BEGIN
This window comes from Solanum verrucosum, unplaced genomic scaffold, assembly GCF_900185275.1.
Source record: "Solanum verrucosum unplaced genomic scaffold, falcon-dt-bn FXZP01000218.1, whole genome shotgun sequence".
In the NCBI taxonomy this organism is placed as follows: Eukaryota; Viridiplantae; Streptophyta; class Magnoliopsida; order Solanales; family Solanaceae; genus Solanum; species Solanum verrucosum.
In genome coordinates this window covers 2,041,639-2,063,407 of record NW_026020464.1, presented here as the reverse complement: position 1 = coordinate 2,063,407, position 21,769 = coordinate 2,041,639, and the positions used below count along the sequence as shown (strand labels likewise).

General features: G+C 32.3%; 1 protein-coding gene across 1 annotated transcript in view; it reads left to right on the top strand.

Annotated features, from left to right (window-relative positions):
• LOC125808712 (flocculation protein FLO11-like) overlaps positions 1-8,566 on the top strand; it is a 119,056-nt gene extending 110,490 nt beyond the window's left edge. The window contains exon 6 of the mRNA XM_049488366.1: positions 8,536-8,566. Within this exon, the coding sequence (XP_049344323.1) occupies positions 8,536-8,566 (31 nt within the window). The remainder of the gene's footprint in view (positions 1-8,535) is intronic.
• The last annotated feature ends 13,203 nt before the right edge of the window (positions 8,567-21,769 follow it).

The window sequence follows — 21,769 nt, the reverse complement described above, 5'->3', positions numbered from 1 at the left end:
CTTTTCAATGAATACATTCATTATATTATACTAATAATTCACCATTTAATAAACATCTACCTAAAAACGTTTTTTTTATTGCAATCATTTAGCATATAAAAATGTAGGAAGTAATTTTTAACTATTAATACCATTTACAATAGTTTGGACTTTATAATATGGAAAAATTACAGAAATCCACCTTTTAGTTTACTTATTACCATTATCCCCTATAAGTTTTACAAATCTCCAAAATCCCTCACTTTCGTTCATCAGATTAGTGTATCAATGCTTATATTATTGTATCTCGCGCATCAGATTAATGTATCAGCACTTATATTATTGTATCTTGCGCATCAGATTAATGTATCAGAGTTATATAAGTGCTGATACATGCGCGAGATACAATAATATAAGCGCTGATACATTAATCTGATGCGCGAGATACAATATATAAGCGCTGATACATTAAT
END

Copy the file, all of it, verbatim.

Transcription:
This window comes from Solanum verrucosum, unplaced genomic scaffold, assembly GCF_900185275.1.
Source record: "Solanum verrucosum unplaced genomic scaffold, falcon-dt-bn FXZP01000218.1, whole genome shotgun sequence".
In the NCBI taxonomy this organism is placed as follows: Eukaryota; Viridiplantae; Streptophyta; class Magnoliopsida; order Solanales; family Solanaceae; genus Solanum; species Solanum verrucosum.
In genome coordinates this window covers 2,041,639-2,063,407 of record NW_026020464.1, presented here as the reverse complement: position 1 = coordinate 2,063,407, position 21,769 = coordinate 2,041,639, and the positions used below count along the sequence as shown (strand labels likewise).

General features: G+C 32.3%; 1 protein-coding gene across 1 annotated transcript in view; it reads left to right on the top strand.

Annotated features, from left to right (window-relative positions):
• LOC125808712 (flocculation protein FLO11-like) overlaps positions 1-8,566 on the top strand; it is a 119,056-nt gene extending 110,490 nt beyond the window's left edge. The window contains exon 6 of the mRNA XM_049488366.1: positions 8,536-8,566. Within this exon, the coding sequence (XP_049344323.1) occupies positions 8,536-8,566 (31 nt within the window). The remainder of the gene's footprint in view (positions 1-8,535) is intronic.
• The last annotated feature ends 13,203 nt before the right edge of the window (positions 8,567-21,769 follow it).

The window sequence follows — 21,769 nt, the reverse complement described above, 5'->3', positions numbered from 1 at the left end:
CTTTTCAATGAATACATTCATTATATTATACTAATAATTCACCATTTAATAAACATCTACCTAAAAACGTTTTTTTTATTGCAATCATTTAGCATATAAAAATGTAGGAAGTAATTTTTAACTATTAATACCATTTACAATAGTTTGGACTTTATAATATGGAAAAATTACAGAAATCCACCTTTTAGTTTACTTATTACCATTATCCCCTATAAGTTTTACAAATCTCCAAAATCCCTCACTTTCGTTCATCAGATTAGTGTATCAATGCTTATATTATTGTATCTCGCGCATCAGATTAATGTATCAGCACTTATATTATTGTATCTTGCGCATCAGATTAATGTATCAGAGTTATATAAGTGCTGATACATGCGCGAGATACAATAATATAAGCGCTGATACATTAATCTGATGCGCGAGATACAATATATAAGCGCTGATACATTAAT